May 11 (Bloomberg) -- Proceeds from the sequel to Mario Puzo’s novel “The Godfather” published this week will be put in escrow while Paramount Pictures and the late novelist’s estate pursue litigation over the publishing rights.
“An interim agreement allows publication of the novel to go forward, pending resolution of this matter,” Richard Kendall, a lawyer for Los Angeles-based Paramount, said at a hearing today in Manhattan federal court.
Paramount, a unit of New York-based Viacom Inc., sued Anthony Puzo, Mario’s son and the executor of his estate, in February to prevent the publication of a third sequel to “The Godfather,” claiming that it wasn’t authorized.
Puzo countersued in March, saying that Paramount disregarded contractual promises to his father and breached a 1969 agreement. Puzo said the contract between the late author and the studio excluded book publishing rights.
“It’s a question of fact, of how much importance it was to Puzo to reserve publishing rights,” Bertram Fields, a lawyer for the writer’s son, told U.S. District Judge Alison Nathan today. “We’re seeking cancellation of the contract.”
The parties will attempt to resolve the dispute in mediation, the lawyers said.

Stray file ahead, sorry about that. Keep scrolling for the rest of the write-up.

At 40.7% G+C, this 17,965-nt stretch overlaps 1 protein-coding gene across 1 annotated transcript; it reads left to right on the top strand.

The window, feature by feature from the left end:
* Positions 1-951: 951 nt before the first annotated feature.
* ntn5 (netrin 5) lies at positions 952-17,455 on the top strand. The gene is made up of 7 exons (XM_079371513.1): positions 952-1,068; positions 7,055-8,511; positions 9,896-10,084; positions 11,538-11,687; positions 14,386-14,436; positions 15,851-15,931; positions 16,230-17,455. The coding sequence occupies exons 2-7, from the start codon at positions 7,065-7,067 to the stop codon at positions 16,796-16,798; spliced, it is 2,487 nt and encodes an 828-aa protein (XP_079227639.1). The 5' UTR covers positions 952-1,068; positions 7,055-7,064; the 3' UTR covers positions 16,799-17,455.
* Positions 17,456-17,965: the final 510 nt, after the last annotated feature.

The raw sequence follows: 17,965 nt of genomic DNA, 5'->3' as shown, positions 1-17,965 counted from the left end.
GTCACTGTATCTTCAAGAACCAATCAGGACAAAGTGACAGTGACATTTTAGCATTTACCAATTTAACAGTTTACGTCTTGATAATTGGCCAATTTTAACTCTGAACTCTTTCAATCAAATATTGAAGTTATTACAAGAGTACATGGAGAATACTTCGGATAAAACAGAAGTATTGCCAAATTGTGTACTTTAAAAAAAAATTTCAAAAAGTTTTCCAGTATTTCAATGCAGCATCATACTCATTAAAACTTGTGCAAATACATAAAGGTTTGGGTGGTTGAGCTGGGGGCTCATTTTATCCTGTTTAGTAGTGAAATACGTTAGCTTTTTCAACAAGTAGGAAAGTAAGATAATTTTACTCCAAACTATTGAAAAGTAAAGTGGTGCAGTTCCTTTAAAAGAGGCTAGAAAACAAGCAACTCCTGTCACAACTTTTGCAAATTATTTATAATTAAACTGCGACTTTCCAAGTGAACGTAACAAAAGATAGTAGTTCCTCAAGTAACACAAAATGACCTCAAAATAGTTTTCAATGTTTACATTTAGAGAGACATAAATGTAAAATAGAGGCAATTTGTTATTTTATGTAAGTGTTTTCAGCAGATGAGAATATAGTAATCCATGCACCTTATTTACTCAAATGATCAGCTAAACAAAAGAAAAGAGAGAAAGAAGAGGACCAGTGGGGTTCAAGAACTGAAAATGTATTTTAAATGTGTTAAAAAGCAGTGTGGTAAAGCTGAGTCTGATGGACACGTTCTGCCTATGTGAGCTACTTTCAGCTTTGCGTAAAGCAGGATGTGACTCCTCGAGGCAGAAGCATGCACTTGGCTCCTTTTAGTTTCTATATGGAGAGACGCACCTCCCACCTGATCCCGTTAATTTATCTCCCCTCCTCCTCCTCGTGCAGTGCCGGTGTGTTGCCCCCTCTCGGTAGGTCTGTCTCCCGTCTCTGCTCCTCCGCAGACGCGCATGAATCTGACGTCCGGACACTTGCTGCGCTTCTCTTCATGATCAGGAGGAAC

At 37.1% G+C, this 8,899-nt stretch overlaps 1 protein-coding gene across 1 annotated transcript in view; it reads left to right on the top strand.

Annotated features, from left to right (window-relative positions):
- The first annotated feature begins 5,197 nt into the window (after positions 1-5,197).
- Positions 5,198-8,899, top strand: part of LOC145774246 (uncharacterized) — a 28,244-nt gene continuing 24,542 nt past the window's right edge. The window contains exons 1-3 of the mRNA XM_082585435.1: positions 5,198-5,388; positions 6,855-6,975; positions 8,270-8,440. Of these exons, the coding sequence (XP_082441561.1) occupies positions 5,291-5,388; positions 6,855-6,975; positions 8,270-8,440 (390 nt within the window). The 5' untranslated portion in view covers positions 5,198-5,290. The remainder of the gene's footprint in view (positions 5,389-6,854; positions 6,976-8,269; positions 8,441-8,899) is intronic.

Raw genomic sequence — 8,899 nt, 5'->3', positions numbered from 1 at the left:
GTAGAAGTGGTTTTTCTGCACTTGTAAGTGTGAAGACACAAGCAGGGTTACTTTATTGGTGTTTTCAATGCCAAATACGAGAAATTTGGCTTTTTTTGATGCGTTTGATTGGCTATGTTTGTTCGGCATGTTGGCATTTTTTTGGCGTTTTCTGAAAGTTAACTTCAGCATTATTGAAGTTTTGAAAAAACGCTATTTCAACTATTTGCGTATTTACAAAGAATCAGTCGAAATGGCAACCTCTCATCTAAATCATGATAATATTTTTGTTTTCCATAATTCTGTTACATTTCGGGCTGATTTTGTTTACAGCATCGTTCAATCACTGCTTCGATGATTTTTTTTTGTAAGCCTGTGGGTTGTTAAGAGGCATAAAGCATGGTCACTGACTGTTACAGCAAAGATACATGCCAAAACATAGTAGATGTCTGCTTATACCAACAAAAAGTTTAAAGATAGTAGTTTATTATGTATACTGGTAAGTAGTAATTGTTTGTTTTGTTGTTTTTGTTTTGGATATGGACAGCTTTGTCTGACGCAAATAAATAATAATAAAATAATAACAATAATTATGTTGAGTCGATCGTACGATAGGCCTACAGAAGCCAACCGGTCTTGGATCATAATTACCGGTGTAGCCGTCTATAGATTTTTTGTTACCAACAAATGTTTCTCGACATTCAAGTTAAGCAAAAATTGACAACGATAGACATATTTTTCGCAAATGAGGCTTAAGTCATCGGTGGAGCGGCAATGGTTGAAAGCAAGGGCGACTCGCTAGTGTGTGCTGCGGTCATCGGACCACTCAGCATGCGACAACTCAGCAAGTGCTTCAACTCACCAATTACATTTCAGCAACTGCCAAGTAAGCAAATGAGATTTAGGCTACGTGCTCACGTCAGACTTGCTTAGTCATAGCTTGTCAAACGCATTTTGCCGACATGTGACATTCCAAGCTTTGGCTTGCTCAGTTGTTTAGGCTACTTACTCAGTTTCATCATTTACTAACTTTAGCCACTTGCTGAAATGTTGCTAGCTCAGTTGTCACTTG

Paramount said in its complaint that after Mario Puzo died in 1999, the company agreed to allow Bertelsmann AG’s Random House to publish a single Godfather sequel, “The Godfather Returns” in 2004. The estate published another novel, “The Godfather’s Revenge,” in 2006 without Paramount’s approval, the studio said. Paramount said the estate informed it last year of plans to publish a third sequel.
That volume, “The Family Corleone” by Ed Falco, was published on May 8, according to the website of Grand Central Publishing.
The first “Godfather” film came out in 1972 and won Academy Awards for best picture and for best adapted screenplay, for which Puzo shared credit. Francis Ford Coppola directed all three Godfather movies.
Nathan said she may hear oral arguments on Paramount’s motion to dismiss the Puzo counterclaims this summer.
The case is Paramount Pictures v. Puzo, 12-01268, U.S. District Court, Southern District of New York (Manhattan).
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